Chatham professor's theory takes flight
The pterosaur was a flying reptile as tall as a giraffe and with a 34-foot wingspan that existed 100 million to 65 million years ago.
Dr. Michael Habib
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Michael Habib was pleased when Discover Magazine informed him that his explanation of how a giant prehistoric reptile launched itself into flight had been ranked among the top 100 science stories of 2009.
It was No. 76 on the Discover list, to be exact.
His research details how pterosaurs, which were as tall as a giraffe with wingspans reaching 34 feet, hoisted their 500 pounds into the air before wing flapping would begin, eventually able to reach 40 mph speeds over long distances.
Dr. Habib's research, published one year ago in the journal Zitteliana, edged out such topics as asteroids leading to life on Earth, the discovery of an Alzheimer gene and description of how Earth got its oxygen supply, among others. And it fell just behind research proving that people can smell fear.
The notable ranking merits some academic wing-flapping.
"No. 76 is not half bad," said Dr. Habib, a biologist who joined Chatham University faculty last fall. "It is a good media hit for me, the school, the students and the subject."
Dr. Habib, 29, who received undergraduate and graduate degrees from the University of Virginia and a doctoral degree from Johns Hopkins University, achieved the ranking by solving the long-standing mystery of how pterosaurs achieved liftoff.
Scientists long had speculated that an animal as tall as a giraffe would need to build up significant speed and momentum before takeoff, requiring an airport-sized runway. "For a jumbo-jet type animal the same thing applies," Dr. Habib said. "How did it get off the runway?"
Yet others argued that the prehistoric flying reptile took flight by running downhill or jumping off hills or cliffs.
With his own research, Dr. Habib flew off in a whole new direction.
He concluded that the pterosaur had stronger front legs than hind legs. Those front legs actually are folded wings serving double duty. When the pterosaur took flight, it used front and hind limbs to leap high enough into the air to unfold its wings and begin flapping.
He proved what others thought impossible -- that the world's biggest-ever flying animal could take flight from a standing position. The key was his finding that the pterosaur, unlike modern birds, used four legs rather than two to get off the ground. Four legs made a runway unnecessary.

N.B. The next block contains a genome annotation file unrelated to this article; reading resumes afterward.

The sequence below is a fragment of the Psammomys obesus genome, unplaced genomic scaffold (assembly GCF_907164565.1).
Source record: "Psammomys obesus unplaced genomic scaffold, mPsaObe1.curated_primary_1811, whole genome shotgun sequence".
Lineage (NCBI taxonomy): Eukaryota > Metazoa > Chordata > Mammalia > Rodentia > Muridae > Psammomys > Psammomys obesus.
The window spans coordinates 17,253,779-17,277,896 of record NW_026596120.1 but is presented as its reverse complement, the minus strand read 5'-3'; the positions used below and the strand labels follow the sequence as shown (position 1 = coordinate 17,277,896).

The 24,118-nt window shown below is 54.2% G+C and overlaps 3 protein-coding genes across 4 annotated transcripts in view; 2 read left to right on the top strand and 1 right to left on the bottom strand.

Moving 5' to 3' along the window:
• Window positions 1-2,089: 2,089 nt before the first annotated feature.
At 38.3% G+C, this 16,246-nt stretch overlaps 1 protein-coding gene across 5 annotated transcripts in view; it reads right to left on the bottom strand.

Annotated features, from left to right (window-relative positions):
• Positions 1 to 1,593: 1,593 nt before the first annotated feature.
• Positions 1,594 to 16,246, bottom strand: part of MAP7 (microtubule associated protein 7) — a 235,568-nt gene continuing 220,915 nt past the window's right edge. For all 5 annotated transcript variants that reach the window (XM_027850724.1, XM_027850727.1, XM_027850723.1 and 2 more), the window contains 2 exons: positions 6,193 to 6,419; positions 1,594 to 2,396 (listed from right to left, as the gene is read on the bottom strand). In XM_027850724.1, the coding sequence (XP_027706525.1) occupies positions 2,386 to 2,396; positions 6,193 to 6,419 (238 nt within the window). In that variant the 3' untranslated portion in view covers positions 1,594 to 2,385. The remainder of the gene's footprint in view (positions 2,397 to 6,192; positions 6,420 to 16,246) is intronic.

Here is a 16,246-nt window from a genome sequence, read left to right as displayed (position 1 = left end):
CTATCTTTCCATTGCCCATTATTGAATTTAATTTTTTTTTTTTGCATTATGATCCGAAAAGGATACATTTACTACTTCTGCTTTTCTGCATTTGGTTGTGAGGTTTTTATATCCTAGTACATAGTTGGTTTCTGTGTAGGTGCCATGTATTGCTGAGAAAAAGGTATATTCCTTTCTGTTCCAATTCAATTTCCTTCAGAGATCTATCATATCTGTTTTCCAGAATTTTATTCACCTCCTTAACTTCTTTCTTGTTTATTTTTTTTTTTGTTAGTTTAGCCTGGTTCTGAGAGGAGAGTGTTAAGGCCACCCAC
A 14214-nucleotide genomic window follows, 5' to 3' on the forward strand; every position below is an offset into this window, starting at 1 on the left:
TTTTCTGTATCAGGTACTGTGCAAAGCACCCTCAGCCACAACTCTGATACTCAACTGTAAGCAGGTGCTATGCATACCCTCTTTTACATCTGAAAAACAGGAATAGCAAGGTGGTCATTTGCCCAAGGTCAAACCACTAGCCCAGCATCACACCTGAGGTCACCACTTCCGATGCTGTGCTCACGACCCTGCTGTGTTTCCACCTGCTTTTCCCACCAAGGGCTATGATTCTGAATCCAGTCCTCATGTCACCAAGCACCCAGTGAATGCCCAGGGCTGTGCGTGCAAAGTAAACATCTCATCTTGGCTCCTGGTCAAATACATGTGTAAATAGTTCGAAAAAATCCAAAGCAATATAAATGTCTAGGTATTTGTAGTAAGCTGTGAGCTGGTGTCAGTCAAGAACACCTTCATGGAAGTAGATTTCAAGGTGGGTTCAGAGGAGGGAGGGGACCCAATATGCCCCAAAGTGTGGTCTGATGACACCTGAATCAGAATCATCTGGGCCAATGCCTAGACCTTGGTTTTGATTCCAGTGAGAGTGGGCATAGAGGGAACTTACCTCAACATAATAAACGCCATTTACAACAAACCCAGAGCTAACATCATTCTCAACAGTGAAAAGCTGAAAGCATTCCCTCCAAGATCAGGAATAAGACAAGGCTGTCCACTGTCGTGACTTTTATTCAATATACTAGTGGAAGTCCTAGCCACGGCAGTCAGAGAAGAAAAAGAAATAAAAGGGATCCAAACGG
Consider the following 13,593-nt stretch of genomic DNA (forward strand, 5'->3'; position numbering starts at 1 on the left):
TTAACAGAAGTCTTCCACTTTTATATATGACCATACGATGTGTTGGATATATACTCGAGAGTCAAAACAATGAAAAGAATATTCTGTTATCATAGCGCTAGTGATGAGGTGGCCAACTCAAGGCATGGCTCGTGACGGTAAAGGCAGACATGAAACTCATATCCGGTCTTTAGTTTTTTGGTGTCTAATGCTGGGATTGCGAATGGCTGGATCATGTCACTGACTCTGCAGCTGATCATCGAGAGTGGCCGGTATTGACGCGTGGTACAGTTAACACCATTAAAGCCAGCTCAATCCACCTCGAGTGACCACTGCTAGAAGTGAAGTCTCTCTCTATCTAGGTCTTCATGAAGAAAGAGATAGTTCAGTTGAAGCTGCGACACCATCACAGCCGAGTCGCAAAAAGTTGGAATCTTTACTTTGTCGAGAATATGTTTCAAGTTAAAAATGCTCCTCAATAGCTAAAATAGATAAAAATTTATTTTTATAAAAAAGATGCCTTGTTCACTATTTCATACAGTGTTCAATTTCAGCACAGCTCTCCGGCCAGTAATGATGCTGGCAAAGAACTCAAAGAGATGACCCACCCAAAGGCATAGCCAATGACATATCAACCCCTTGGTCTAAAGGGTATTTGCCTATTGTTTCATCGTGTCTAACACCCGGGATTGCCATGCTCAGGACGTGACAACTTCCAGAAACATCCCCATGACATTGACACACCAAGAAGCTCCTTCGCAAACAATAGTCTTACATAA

The entire research project began with Dr. Habib's interest in the biological limits of animals, which soon focused on the maximum possible size a flying animal could reach before becoming too large to fly. The largest species of pterosaur, known as the Quetzalcoatlus, captured his interest because it's about 15 times the size of the largest modern avian species.
First, Dr. Habib studied how existing birds and bats fly by using computer analysis and scans of current bird anatomy and fossils of giant pterosaurs, which lived 100 to 65 million years ago.
Today, the largest flying birds (as opposed to flightless ostriches) include the albatross, geese and turkey, which weigh up to 35 pounds, he said. Albatrosses and geese are waterborne fowl that use webbed feet, the water surface and wing flapping to launch themselves from their watery runways. Turkeys, however, take off from a standing position.
Slow-motion film of birds revealed to Dr. Habib that they leap an instant before they begin flapping their wings. The goal is getting high enough for the wing flapping to clear the ground.
Along the way, Dr. Habib said he learned about vampire bats, which have hind legs along with front legs that double as wings. The vampire bat uses all four limbs to leap 30 inches into the air before the wings unfurl and begin flapping.
"After I read literature on vampire bats and the work that a fellow researcher was doing on bats, it looked more like what was happening with pterosaurs," Dr. Habib said. "It's more powerful to use all four limbs to push off, then switch to using the arms as wings."
In the process, Dr. Habib discovered that modern birds' hind legs get stronger as the species gets larger. That's necessary because modern birds, unlike the pterosaur, use only hind legs for liftoff.
His research also revealed that the pterosaur's winged front arms were many times stronger and more muscular than its back legs. That variation from modern birds is a key reason why researchers were so puzzled by the pterosaur.
"If you are using all four limbs, it would be more efficient to bulk up front limbs because they do double duty," he said. "They push off, and they flap."
One reason why Dr. Habib's research achieved its notable ranking on the Discover Magazine list is its dual importance in biology and engineering.
And now that he lives in Pittsburgh, he's joined a research team that includes Carnegie Mellon University researchers to study better ways to make robots fly.
For now, that project, he said, "is getting off the ground -- pun intended."
First Published January 2, 2010 12:00 am